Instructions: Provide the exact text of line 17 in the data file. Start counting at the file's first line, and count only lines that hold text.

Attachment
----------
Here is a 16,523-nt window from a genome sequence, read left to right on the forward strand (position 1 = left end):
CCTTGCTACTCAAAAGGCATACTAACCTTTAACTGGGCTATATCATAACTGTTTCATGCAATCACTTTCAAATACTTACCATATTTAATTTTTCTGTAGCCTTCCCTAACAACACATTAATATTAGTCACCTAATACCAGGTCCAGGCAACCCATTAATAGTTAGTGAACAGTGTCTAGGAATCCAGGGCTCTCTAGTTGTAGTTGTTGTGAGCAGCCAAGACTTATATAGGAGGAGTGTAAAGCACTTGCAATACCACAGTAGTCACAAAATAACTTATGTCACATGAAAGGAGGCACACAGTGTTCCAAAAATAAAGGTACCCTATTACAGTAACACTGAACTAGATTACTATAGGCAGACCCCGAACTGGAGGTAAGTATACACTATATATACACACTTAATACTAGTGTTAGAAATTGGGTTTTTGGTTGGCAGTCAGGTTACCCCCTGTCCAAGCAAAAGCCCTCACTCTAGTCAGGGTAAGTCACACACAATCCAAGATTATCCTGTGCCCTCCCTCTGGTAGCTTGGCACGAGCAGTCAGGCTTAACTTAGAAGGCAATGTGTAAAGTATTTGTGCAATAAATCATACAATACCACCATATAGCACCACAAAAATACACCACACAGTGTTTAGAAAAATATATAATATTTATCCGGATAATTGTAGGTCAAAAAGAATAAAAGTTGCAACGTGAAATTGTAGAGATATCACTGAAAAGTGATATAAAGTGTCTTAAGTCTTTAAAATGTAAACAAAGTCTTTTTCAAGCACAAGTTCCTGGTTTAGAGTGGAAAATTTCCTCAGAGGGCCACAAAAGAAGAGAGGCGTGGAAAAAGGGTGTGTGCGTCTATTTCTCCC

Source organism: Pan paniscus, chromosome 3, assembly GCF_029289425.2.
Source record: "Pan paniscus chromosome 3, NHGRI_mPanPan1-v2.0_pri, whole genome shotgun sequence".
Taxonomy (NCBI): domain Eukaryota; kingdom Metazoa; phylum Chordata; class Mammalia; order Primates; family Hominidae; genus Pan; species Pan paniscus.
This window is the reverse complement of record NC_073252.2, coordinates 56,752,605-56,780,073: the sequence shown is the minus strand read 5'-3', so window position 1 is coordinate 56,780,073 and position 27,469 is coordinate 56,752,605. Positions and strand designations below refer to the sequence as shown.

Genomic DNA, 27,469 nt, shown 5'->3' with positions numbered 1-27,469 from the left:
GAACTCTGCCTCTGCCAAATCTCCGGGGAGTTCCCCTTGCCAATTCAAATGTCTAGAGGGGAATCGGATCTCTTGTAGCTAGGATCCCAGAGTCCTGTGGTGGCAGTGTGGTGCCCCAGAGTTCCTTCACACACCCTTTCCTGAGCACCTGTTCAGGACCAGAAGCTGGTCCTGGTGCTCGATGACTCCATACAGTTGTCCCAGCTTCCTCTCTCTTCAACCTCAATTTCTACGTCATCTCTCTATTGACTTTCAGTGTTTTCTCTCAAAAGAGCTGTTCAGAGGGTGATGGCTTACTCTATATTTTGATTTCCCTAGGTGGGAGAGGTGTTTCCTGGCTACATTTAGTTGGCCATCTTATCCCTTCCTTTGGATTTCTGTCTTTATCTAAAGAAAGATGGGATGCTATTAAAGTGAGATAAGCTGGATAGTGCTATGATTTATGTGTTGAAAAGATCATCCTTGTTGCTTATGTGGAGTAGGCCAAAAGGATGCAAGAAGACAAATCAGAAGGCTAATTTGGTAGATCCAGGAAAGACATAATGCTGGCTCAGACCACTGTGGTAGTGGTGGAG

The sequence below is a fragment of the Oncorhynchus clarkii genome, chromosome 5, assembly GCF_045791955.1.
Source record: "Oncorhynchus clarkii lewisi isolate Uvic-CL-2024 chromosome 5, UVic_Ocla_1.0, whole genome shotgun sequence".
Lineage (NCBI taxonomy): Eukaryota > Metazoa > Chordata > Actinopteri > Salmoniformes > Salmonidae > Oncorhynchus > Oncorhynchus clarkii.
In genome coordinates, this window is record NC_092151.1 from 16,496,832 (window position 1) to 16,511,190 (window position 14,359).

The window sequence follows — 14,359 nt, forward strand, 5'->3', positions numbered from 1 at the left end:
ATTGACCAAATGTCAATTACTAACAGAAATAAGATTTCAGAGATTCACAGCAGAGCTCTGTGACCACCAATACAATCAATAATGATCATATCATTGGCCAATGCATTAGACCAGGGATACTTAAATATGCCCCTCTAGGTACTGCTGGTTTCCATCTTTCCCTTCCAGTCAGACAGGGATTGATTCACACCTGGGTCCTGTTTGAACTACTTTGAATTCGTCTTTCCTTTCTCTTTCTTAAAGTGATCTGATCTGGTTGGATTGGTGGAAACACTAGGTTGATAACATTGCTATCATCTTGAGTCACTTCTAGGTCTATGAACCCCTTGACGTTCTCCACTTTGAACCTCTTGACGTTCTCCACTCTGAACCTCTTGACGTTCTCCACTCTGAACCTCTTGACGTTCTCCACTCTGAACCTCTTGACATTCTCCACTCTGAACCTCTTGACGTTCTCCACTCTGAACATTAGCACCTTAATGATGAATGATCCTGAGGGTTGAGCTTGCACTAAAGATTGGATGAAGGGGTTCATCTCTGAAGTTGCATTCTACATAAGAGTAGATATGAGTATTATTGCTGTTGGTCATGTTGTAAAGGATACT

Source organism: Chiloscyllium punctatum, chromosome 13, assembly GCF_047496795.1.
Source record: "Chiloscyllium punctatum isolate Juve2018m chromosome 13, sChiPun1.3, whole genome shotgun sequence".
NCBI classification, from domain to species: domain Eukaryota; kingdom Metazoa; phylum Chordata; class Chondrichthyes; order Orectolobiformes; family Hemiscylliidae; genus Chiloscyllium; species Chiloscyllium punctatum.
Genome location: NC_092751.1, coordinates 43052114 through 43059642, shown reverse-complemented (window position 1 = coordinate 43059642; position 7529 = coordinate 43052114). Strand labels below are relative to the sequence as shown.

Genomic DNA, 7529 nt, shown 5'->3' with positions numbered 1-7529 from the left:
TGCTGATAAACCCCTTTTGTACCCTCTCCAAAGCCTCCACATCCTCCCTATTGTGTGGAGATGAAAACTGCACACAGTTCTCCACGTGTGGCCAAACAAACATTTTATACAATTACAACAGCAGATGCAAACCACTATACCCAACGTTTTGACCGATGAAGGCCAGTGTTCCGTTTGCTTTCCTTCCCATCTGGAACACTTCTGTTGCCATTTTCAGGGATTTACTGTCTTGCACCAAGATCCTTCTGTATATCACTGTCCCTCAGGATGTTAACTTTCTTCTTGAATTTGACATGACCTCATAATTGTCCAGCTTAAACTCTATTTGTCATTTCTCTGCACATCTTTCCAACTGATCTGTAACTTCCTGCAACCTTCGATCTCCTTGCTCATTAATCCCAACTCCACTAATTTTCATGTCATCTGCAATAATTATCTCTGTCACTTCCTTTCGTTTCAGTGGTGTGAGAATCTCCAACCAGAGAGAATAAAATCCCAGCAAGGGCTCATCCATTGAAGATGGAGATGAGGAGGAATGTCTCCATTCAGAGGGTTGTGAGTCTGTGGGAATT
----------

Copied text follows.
NCBI classification, from domain to species: domain Eukaryota; kingdom Metazoa; phylum Chordata; class Chondrichthyes; order Orectolobiformes; family Hemiscylliidae; genus Chiloscyllium; species Chiloscyllium punctatum.